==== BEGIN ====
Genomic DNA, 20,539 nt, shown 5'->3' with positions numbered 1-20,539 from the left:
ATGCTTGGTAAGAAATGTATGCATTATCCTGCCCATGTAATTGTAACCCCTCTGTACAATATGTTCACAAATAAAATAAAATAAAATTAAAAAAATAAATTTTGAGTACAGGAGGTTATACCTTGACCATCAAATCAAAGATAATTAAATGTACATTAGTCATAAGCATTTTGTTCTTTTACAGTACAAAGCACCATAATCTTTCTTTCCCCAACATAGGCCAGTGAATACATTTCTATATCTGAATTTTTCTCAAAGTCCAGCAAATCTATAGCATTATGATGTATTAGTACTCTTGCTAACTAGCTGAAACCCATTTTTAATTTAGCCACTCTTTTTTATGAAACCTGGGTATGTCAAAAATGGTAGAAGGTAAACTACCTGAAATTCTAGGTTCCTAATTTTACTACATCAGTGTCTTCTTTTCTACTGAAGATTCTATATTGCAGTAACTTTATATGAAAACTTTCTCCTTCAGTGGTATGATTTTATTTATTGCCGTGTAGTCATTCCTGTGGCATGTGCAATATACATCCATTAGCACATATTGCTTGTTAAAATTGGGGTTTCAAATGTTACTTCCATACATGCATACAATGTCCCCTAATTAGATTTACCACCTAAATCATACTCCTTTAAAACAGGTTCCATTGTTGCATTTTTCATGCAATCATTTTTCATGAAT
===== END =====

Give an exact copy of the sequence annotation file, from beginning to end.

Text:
Genomic DNA, 20,539 nt, shown 5'->3' with positions numbered 1-20,539 from the left:
ATGCTTGGTAAGAAATGTATGCATTATCCTGCCCATGTAATTGTAACCCCTCTGTACAATATGTTCACAAATAAAATAAAATAAAATTAAAAAAATAAATTTTGAGTACAGGAGGTTATACCTTGACCATCAAATCAAAGATAATTAAATGTACATTAGTCATAAGCATTTTGTTCTTTTACAGTACAAAGCACCATAATCTTTCTTTCCCCAACATAGGCCAGTGAATACATTTCTATATCTGAATTTTTCTCAAAGTCCAGCAAATCTATAGCATTATGATGTATTAGTACTCTTGCTAACTAGCTGAAACCCATTTTTAATTTAGCCACTCTTTTTTATGAAACCTGGGTATGTCAAAAATGGTAGAAGGTAAACTACCTGAAATTCTAGGTTCCTAATTTTACTACATCAGTGTCTTCTTTTCTACTGAAGATTCTATATTGCAGTAACTTTATATGAAAACTTTCTCCTTCAGTGGTATGATTTTATTTATTGCCGTGTAGTCATTCCTGTGGCATGTGCAATATACATCCATTAGCACATATTGCTTGTTAAAATTGGGGTTTCAAATGTTACTTCCATACATGCATACAATGTCCCCTAATTAGATTTACCACCTAAATCATACTCCTTTAAAACAGGTTCCATTGTTGCATTTTTCATGCAATCATTTTTCATGAAT